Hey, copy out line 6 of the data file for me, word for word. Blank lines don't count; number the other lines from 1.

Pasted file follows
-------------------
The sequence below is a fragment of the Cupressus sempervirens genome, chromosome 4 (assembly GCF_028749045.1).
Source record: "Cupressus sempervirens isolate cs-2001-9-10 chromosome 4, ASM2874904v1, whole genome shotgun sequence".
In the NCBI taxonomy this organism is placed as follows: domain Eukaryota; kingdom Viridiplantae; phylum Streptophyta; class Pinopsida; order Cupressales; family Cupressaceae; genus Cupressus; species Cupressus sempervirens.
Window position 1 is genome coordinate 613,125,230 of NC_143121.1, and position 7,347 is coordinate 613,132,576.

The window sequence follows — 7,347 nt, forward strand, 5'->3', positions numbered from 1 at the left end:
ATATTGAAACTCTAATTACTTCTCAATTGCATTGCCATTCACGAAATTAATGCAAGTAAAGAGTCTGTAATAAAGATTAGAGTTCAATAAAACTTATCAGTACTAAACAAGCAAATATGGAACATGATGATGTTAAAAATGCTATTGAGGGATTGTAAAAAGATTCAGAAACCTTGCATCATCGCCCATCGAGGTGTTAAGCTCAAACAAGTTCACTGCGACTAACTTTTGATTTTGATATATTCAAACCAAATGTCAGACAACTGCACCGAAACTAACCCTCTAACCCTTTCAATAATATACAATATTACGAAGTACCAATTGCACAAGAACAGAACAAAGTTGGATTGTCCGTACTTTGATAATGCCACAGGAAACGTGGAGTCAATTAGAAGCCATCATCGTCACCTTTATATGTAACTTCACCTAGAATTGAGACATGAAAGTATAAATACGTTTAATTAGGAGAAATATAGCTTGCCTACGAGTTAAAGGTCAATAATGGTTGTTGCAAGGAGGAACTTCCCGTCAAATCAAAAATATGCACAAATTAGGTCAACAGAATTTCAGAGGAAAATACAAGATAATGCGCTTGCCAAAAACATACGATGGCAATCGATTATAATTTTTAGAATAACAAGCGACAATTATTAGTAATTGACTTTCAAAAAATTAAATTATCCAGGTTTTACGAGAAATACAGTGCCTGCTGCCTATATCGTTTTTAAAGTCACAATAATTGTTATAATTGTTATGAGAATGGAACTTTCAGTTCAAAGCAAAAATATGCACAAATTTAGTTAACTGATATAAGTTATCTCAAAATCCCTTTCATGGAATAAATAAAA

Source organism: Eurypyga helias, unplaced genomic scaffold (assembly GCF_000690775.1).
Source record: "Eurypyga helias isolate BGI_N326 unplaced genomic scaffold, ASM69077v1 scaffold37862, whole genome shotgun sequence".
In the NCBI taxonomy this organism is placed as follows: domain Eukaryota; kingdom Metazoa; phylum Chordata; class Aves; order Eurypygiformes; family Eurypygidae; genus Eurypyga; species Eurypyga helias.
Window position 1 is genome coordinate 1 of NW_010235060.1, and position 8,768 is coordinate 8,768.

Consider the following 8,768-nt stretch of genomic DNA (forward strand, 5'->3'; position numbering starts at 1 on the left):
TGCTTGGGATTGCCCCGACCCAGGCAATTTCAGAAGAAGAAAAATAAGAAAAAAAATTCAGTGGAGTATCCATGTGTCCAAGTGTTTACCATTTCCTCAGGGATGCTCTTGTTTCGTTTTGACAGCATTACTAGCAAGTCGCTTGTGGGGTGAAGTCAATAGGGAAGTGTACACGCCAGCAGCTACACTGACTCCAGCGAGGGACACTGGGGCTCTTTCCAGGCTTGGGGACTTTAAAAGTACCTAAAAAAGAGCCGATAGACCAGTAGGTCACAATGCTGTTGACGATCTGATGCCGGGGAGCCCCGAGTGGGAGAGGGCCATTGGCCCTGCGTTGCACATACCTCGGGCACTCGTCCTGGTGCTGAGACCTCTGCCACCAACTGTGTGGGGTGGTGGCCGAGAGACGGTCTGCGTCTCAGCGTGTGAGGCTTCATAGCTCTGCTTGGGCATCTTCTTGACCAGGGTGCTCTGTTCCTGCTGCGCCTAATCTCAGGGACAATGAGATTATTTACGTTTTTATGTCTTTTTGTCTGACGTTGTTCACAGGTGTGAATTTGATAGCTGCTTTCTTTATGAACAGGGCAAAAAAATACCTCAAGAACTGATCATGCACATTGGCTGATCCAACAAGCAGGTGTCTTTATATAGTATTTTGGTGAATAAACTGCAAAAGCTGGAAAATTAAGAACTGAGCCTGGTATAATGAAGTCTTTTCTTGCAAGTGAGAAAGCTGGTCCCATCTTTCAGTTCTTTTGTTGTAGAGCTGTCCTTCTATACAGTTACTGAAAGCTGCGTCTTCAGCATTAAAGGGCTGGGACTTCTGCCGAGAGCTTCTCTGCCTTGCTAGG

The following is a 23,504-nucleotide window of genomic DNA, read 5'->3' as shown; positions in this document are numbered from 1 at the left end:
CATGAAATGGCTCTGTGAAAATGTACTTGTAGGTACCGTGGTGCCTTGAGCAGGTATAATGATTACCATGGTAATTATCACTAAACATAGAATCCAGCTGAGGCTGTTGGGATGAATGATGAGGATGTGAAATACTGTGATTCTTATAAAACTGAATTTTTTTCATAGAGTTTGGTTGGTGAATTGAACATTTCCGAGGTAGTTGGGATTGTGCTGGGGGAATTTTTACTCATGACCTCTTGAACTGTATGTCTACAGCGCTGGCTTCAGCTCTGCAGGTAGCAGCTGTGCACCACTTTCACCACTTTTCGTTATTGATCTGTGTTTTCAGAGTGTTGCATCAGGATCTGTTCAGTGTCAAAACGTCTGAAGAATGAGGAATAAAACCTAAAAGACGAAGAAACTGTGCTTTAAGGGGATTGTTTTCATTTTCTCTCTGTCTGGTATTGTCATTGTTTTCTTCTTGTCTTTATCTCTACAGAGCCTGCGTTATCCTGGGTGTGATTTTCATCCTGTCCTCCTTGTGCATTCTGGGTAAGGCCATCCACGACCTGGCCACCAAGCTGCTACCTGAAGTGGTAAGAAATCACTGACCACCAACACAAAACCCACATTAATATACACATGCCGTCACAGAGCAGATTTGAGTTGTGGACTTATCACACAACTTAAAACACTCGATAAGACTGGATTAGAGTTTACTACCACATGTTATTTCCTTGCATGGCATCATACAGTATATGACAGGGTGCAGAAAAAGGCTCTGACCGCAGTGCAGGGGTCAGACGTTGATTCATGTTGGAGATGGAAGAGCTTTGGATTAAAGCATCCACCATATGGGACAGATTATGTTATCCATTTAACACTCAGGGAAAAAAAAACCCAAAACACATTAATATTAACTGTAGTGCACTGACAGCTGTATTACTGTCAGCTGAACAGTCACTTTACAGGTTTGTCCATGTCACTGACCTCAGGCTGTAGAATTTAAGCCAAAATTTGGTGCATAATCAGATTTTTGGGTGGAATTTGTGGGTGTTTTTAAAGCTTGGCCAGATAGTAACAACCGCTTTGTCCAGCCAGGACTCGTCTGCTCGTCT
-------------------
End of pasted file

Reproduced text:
ATATTGAAACTCTAATTACTTCTCAATTGCATTGCCATTCACGAAATTAATGCAAGTAAAGAGTCTGTAATAAAGATTAGAGTTCAATAAAACTTATCAGTACTAAACAAGCAAATATGGAACATGATGATGTTAAAAATGCTATTGAGGGATTGTAAAAAGATTCAGAAACCTTGCATCATCGCCCATCGAGGTGTTAAGCTCAAACAAGTTCACTGCGACTAACTTTTGATTTTGATATATTCAAACCAAATGTCAGACAACTGCACCGAAACTAACCCTCTAACCCTTTCAATAATATACAATATTACGAAGTACCAATTGCACAAGAACAGAACAAAGTTGGATTGTCCGTACTTTGATAATGCCACAGGAAACGTGGAGTCAATTAGAAGCCATCATCGTCACCTTTATATGTAACTTCACCTAGAATTGAGACATGAAAGTATAAATACGTTTAATTAGGAGAAATATAGCTTGCCTACGAGTTAAAGGTCAATAATGGTTGTTGCAAGGAGGAACTTCCCGTCAAATCAAAAATATGCACAAATTAGGTCAACAGAATTTCAGAGGAAAATACAAGATAATGCGCTTGCCAAAAACATACGATGGCAATCGATTATAATTTTTAGAATAACAAGCGACAATTATTAGTAATTGACTTTCAAAAAATTAAATTATCCAGGTTTTACGAGAAATACAGTGCCTGCTGCCTATATCGTTTTTAAAGTCACAATAATTGTTATAATTGTTATGAGAATGGAACTTTCAGTTCAAAGCAAAAATATGCACAAATTTAGTTAACTGATATAAGTTATCTCAAAATCCCTTTCATGGAATAAATAAAA